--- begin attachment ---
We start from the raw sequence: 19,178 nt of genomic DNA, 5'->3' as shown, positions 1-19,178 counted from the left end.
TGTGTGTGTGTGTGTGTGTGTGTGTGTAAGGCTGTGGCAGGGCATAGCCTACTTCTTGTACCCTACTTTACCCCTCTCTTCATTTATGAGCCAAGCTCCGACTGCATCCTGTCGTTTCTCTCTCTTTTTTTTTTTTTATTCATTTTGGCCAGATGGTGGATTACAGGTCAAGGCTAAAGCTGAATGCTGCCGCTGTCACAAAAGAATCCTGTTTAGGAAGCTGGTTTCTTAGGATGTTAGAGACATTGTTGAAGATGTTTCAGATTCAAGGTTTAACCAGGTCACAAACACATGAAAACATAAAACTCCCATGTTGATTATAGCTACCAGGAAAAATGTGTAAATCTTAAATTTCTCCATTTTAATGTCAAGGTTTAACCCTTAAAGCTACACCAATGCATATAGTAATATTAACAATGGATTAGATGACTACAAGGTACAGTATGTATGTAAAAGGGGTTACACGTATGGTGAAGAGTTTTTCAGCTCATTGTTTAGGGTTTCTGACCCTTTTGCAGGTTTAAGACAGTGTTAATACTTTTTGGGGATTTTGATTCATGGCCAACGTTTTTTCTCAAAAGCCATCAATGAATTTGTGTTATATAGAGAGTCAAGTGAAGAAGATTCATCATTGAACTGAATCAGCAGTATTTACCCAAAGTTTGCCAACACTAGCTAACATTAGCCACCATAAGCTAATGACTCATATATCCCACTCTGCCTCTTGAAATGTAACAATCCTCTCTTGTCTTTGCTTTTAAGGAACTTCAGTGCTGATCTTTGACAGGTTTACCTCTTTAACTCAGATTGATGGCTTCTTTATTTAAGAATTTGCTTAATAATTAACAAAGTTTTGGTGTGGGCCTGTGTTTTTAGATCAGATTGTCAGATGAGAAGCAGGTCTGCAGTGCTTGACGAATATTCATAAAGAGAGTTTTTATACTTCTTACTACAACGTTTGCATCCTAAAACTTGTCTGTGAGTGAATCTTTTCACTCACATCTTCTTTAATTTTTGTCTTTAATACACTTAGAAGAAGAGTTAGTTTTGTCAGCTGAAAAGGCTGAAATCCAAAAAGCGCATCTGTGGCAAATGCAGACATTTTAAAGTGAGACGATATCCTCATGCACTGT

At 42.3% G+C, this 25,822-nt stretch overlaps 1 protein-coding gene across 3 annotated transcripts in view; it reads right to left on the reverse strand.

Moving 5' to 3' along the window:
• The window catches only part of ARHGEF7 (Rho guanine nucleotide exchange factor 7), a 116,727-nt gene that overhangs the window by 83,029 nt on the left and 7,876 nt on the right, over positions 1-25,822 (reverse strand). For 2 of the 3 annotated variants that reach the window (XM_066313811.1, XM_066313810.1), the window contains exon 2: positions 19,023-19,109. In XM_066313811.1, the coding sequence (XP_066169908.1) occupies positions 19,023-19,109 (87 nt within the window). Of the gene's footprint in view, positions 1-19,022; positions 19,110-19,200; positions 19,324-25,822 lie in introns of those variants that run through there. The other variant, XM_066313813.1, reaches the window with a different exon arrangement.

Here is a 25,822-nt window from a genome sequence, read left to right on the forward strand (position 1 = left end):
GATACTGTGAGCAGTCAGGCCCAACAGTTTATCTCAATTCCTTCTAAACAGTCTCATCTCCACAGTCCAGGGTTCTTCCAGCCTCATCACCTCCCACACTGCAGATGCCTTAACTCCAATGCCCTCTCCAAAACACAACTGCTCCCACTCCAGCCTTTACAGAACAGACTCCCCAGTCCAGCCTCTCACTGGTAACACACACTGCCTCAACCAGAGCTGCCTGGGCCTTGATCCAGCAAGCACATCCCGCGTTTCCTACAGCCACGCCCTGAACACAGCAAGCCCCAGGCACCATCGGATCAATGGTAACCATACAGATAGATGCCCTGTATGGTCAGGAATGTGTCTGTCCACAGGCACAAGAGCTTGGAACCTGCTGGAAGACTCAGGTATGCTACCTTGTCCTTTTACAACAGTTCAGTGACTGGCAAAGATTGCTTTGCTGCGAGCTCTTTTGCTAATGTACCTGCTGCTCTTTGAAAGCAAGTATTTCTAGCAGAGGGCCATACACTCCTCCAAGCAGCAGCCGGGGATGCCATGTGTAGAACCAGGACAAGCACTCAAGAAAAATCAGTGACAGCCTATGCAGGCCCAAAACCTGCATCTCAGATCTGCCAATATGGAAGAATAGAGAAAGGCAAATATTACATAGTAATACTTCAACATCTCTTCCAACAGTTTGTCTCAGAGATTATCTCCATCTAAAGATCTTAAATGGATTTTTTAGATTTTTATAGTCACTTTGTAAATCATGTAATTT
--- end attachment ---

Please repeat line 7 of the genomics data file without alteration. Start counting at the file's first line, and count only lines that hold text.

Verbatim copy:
GATACTGTGAGCAGTCAGGCCCAACAGTTTATCTCAATTCCTTCTAAACAGTCTCATCTCCACAGTCCAGGGTTCTTCCAGCCTCATCACCTCCCACACTGCAGATGCCTTAACTCCAATGCCCTCTCCAAAACACAACTGCTCCCACTCCAGCCTTTACAGAACAGACTCCCCAGTCCAGCCTCTCACTGGTAACACACACTGCCTCAACCAGAGCTGCCTGGGCCTTGATCCAGCAAGCACATCCCGCGTTTCCTACAGCCACGCCCTGAACACAGCAAGCCCCAGGCACCATCGGATCAATGGTAACCATACAGATAGATGCCCTGTATGGTCAGGAATGTGTCTGTCCACAGGCACAAGAGCTTGGAACCTGCTGGAAGACTCAGGTATGCTACCTTGTCCTTTTACAACAGTTCAGTGACTGGCAAAGATTGCTTTGCTGCGAGCTCTTTTGCTAATGTACCTGCTGCTCTTTGAAAGCAAGTATTTCTAGCAGAGGGCCATACACTCCTCCAAGCAGCAGCCGGGGATGCCATGTGTAGAACCAGGACAAGCACTCAAGAAAAATCAGTGACAGCCTATGCAGGCCCAAAACCTGCATCTCAGATCTGCCAATATGGAAGAATAGAGAAAGGCAAATATTACATAGTAATACTTCAACATCTCTTCCAACAGTTTGTCTCAGAGATTATCTCCATCTAAAGATCTTAAATGGATTTTTTAGATTTTTATAGTCACTTTGTAAATCATGTAATTT